How to Develop a Pedestrian Safety Action Plan
CHAPEL HILL, NC — The Federal Highway Administration’s (FHWA) Safety Office hired the Pedestrian and Bicycle Information Center (PBIC) to develop a comprehensive guide to provide a framework for state and local agencies to develop and implement a pedestrian safety action plan tailored to their specific problems and needs. How to Develop a Pedestrian Safety Action Plan will help state and local officials know where to begin to address pedestrian safety issues. It is also intended to assist agencies in further enhancing their existing pedestrian safety programs and activities, including identifying safety problems, analyzing information, and selecting optimal solutions. The guide also contains information on how to involve stakeholders, potential sources of funding for implementing projects and how to evaluate projects.
The guide is primarily a reference for improving pedestrian safety through street redesign and the use of engineering countermeasures, as well as other safety-related treatments and programs that involve the whole community. This guide can be used by engineers, planners, traffic safety and enforcement professionals, public health and injury prevention professionals, and decision-makers who have the responsibility of improving pedestrian safety at the state or local level.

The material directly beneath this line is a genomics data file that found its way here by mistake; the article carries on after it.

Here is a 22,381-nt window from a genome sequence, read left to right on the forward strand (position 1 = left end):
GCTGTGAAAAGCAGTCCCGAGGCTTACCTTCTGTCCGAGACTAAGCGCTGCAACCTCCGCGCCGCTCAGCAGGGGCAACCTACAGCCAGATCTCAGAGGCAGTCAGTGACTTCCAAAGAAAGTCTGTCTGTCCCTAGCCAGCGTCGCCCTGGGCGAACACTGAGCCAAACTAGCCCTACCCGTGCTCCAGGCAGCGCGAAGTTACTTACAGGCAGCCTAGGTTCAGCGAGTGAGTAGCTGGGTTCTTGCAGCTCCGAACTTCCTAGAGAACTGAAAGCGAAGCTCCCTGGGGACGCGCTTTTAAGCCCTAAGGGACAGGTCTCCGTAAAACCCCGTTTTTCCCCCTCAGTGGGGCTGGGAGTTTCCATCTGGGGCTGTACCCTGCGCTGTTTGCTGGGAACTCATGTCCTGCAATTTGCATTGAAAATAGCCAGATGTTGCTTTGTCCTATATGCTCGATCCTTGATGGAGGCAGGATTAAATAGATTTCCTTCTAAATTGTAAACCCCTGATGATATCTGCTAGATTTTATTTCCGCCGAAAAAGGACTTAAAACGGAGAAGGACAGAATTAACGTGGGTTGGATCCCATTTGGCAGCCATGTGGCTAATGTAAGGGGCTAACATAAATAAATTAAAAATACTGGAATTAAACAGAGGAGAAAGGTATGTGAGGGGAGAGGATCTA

As part of its FHWA contract, PBIC is currently providing technical assistance and training to 13 states and 5 cities (identified as “focus states” and “focus cities” by the FHWA) in the development of pedestrian safety action plans. These cities and states – Los Angeles, Phoenix, Detroit, Chicago, New York City, Arizona, California, Florida, Georgia, Hawaii, Illinois, Michigan, New Jersey, New Mexico, New York, North Carolina, Pennsylvania, and Texas – were chosen based on their pedestrian crash experience. For more information on training opportunities for pedestrian safety, please contact Charlie Zegeer at email@example.com.
Full Text: How to Develop a Pedestrian Safety Action Plan (PDF)